Multinational corporations will always find a way to get around complex, onerous tax regulations.
[David Morse| May 31, 2016 |USA Today]
Letter to the editor:
Arguing in favor of cutting the corporate tax rate, the Editorial Board throws domestic corporations under the bus. It ignores the Tax Policy Center report explaining that 75% of U.S. corporate stock is held by tax-exempt entities. This means that in many cases, dividends and capital gains are never taxed. The board’s solution inadequately addresses the actual problem — multinational corporations using aggressive tax strategies to store profits overseas, avoiding taxation. Domestic corporations pay the full rates and cannot compete (“The corporate tax mess: Our view”).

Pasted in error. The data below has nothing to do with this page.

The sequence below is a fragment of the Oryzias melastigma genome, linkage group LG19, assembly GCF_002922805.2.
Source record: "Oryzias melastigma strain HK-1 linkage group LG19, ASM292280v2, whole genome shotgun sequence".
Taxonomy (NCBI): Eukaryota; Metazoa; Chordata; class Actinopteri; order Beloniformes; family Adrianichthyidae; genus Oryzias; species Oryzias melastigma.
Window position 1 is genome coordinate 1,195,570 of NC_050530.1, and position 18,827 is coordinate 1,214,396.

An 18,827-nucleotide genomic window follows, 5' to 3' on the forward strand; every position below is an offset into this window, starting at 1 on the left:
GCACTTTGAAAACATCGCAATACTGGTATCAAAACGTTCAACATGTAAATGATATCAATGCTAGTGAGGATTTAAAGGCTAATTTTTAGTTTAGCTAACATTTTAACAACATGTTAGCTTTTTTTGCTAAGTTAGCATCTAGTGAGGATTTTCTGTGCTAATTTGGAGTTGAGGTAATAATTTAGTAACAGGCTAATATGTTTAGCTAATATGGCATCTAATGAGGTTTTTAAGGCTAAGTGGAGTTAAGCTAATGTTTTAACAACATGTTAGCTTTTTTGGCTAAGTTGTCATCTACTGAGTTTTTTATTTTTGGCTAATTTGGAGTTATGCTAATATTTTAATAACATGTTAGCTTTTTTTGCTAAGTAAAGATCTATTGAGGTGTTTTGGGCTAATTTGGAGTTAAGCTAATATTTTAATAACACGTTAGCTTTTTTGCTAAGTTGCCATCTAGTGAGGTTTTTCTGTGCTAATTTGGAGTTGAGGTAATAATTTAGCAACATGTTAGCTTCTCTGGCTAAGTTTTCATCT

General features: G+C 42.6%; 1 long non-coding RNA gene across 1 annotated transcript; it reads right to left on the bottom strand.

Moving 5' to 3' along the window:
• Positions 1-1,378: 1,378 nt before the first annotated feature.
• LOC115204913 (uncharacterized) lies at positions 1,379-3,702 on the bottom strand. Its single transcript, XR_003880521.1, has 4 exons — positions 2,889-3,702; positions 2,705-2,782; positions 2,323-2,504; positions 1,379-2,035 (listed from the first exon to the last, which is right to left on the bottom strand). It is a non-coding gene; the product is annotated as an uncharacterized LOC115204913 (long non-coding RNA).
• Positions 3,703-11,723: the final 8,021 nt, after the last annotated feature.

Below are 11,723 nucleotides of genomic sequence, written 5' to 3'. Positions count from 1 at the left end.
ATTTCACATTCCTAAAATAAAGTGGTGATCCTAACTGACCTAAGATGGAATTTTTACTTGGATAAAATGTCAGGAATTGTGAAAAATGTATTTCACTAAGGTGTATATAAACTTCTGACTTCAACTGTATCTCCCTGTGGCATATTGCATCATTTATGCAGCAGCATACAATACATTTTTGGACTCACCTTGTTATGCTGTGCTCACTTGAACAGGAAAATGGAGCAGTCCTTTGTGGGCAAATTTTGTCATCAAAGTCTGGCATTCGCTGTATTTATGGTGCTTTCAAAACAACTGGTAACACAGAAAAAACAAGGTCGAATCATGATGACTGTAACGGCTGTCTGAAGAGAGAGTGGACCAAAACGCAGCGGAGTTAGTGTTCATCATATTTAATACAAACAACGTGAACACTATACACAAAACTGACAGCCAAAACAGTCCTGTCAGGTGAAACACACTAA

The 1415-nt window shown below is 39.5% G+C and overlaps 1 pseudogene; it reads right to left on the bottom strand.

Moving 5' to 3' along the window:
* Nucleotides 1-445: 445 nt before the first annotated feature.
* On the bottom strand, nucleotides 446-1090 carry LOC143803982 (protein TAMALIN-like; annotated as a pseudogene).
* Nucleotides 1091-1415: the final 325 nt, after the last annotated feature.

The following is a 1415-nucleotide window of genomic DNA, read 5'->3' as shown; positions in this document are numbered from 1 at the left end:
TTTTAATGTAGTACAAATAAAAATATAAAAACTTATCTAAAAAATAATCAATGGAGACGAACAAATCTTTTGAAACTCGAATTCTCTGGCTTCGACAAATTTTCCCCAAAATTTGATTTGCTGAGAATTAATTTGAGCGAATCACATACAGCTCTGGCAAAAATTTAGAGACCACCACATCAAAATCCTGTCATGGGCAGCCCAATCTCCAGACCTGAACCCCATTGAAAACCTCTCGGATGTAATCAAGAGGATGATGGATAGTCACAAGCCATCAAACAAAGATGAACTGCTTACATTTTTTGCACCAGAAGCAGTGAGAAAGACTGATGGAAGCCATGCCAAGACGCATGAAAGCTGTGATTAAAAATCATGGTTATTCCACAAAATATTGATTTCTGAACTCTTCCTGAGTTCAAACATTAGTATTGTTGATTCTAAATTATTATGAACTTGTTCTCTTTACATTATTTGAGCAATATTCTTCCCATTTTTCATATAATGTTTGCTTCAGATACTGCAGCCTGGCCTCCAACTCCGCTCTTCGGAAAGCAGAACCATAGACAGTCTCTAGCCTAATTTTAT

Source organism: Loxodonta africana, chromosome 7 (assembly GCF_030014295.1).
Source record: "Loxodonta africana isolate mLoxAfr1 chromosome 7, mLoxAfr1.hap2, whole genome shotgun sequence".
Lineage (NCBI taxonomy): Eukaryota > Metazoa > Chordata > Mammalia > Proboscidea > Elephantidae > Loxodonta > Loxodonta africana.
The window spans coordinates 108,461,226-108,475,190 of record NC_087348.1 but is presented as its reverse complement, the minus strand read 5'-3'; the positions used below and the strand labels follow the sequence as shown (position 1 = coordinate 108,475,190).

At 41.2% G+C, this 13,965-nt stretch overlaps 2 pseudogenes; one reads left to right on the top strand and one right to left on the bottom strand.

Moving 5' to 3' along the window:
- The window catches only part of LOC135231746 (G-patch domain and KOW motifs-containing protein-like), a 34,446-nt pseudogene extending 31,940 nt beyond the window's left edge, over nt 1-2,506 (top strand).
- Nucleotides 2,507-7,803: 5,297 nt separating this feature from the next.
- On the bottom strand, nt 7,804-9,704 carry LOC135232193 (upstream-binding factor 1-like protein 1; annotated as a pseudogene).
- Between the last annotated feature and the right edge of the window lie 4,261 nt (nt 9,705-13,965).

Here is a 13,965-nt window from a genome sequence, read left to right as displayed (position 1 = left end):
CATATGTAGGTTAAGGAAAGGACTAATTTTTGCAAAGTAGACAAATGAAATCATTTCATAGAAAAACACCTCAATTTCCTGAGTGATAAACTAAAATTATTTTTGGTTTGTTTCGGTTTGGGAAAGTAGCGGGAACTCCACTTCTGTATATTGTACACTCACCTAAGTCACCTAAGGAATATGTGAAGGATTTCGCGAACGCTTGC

Multinationals want to keep cost accounting and transfer pricing to measure their tax liability. But by their nature, these tools are geared to help the corporations accomplish their goal of avoiding taxes. A sales factor apportionment tax system, on the other hand, would use proportional sales to measure how much profit was made in the U.S. That is the fair way to fix the tax code.